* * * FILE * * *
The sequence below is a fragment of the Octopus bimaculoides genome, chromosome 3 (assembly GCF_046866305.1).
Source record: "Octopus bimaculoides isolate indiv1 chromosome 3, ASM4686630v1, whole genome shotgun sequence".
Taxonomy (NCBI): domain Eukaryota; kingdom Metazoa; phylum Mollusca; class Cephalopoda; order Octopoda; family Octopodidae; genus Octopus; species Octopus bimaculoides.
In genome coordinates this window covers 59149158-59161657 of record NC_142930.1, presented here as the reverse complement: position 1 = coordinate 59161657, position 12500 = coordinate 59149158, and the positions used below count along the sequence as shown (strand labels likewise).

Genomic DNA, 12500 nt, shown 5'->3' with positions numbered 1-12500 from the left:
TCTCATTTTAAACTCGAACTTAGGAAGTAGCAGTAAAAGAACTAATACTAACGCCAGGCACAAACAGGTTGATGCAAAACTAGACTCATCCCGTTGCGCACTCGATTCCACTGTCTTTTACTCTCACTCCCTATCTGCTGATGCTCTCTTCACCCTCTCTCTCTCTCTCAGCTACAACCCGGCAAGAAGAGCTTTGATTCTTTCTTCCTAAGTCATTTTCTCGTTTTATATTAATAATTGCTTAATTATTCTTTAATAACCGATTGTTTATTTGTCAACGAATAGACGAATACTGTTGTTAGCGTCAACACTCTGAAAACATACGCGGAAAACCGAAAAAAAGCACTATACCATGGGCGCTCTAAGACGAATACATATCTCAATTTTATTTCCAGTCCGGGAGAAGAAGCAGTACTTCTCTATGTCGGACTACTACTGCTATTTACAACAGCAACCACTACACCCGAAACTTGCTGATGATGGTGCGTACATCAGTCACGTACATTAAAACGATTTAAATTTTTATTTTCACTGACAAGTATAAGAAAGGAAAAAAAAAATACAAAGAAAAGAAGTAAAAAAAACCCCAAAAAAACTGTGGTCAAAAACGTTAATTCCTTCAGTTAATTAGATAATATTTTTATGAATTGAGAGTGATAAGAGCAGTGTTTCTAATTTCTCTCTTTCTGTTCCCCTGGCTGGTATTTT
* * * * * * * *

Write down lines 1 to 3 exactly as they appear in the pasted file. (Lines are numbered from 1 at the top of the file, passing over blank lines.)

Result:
The sequence below is a fragment of the Octopus bimaculoides genome, chromosome 3 (assembly GCF_046866305.1).
Source record: "Octopus bimaculoides isolate indiv1 chromosome 3, ASM4686630v1, whole genome shotgun sequence".
Taxonomy (NCBI): domain Eukaryota; kingdom Metazoa; phylum Mollusca; class Cephalopoda; order Octopoda; family Octopodidae; genus Octopus; species Octopus bimaculoides.